In a more modern part of the city we chanced across a pleasant little square with a water fountain and lined with nineteenth century buildings that had once been the bourgeois commercial centre at the height of the Austrian Empire.

In this square was the City Post Office which was a much later twentieth century addition built in 1933 and although unremarkable from the outside had hidden inside a magnificent Gaudi like spiral staircase which rose majestically from the ground floor to the top of the building in an extravagant scarlet sweep that oozed style and grandeur.

The building was designed by Angiolo Mazzoni del Grande who was the chief architect for the Ministry of Communications and for the State Railways under the Mussolini regime in Italy.  He was one of the most outstanding Italian architects of the modern period and was responsible for the design of many public buildings and railway stations across Italy that were characteristic of the Fascist building boom.

It was an unusual discovery and it would be much better housed in a more important building but this was a hidden gem of Pula and I am glad that we found it.

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Review of The Year – 2013

Writing Paper and Pen

Please excuse me a self-indulgent blog to begin the new year as I look back over the previous one.

The top ten most hit blog pages in 2013 on my Travel Blog have mostly surprised me but then I don’t understand how search engines work.  I say hit blog pages rather than read because I am neither conceited enough of sufficiently naive to claim that a hit equals a read.

In 2012 the blog recorded 170,889 hits and the upward trend continued into January and I was optimistic that this number was just going to keep going up but then Google changed their search criteria it stopped and fell back and has never recovered.  I have finished the year with less than half of the previous year total with only 79,450 hits but in November I did manage to limp past half a million in total.

These are the Top Ten blogs of 2013:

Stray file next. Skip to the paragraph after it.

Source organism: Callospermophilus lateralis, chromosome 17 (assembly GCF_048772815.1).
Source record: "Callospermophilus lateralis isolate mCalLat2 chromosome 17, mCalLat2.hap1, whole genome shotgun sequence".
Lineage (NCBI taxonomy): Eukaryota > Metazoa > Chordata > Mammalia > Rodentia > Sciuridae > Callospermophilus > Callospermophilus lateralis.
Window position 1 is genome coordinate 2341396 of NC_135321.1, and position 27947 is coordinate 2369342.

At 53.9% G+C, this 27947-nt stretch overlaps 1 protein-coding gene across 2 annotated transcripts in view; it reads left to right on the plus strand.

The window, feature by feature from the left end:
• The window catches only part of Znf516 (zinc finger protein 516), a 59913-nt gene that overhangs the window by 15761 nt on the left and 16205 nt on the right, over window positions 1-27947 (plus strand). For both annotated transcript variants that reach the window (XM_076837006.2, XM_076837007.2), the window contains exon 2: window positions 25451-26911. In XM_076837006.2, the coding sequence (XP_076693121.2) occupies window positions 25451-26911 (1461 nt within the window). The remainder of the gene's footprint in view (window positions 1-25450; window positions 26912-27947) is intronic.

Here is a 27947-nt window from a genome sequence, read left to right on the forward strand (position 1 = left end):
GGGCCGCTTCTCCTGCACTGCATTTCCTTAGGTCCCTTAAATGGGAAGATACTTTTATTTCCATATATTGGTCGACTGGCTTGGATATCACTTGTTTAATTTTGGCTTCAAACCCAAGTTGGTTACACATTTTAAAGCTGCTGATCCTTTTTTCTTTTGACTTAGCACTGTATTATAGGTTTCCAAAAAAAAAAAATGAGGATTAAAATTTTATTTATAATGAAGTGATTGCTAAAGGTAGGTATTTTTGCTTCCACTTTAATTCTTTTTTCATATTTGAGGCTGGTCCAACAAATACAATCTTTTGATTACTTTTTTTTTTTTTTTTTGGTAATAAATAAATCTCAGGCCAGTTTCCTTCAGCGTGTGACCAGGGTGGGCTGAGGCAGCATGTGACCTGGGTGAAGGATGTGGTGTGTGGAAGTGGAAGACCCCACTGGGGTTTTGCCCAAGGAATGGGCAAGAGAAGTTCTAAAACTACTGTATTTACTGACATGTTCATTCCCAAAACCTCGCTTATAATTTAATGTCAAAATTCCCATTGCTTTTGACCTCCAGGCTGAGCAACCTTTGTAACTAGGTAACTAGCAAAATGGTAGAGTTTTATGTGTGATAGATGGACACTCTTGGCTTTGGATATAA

No. 1 

Krakow,  Salt Mine

Cathedral Wieliczka Salt Mine

First posted on April 6th 2010

This post is up from number 3 in 2012 to number 1 this year with 5,030 hits. I posted this in April 2010 after returning from a visit to Krakow in Poland.  It was a good trip but I am not sure why so many people would hit on it.  It is not as interesting as my trip to Auschwitz or the Crazy Mike Communist Tour.

No. 2

Mount Vesuvius

Vesuvius still smoking and active

First posted on March 25th 2010

4,220 hits and a second year in the Top Ten and up three places.  A bit of a surprise because this is the account of a day trip to Mount Vesuvius whilst on a holiday to Sorrento in 1976 with my dad.  From my memories of the same holiday I posted several blogs about visits to CapriNaplesPompeiiThe Amalfi Drive and Rome but these have only achieved a handful of hits between them.

No. 3

Moscow and Lenin’s Mausoleum

Lenin Mausoleum

First posted on July 6th 2012

Strait in this one at number 3 with 1,740 hits.  Cameras and mobile phones are strictly forbidden because the authorities don’t want snapshots of Comrade Lenin turning up on the internet in peoples’ Blogs or Trip Advisor reviews so they have to be left in a locker room and if anyone tries to defy this and is caught by the thorough security checks then there punishment is to be sent to the back of the queue!  It seems however that a couple of visitors have somehow sneaked a camera in and I found the pictures through Google and I assume people find my post in the same way.

No. 4

Norway, Europe’s most Expensive Country

epcot-norway-viking

First posted on February 15th 2011

1,510 hits – that’s about 2,000 less than the previous year but still holding on to fourth place.  This was a second blog about my trip to Haugesund in January 2011. It contains some interesting facts and figures which might explain the number of hits that it has received but I am not really convinced that this is the reason unless top European economists are using it for research purposes!

No. 5

Travel Journal 2

Fifth place with 1,060 hits and which demonstrates the importance of an About page.

No. 6

Royal Garden Party

Palace Invite 3

First posted on June 26th 2009 and therefore the oldest post in the top ten.

1,000 hits and staying in the Top Ten and up one place from number 7.  This one has always been popular especially around the Spring and Summer when invitations to the Royal Garden Party are going out and when people are wondering how to get one or what to wear if they have one.

No. 7

Travel Tips when Flying Budget Airlines

Ryanair over the Alps

First posted on August 2nd 2011.

940  hits and also going up one place.  I first wrote on this subject in 2009 and it immediately started getting hundreds of hits and then in 2011 it just stopped completely.  I reviewed and reposted it and changed the title from the specific ‘Travel Tips when Flying Ryanair’ to the more general title that it has now and hey presto the hits started coming again.

No. 8

Twelve Treasures of Spain – Sagrada Familia, Barcelona

Sagrada Familia Cathedral Barcelona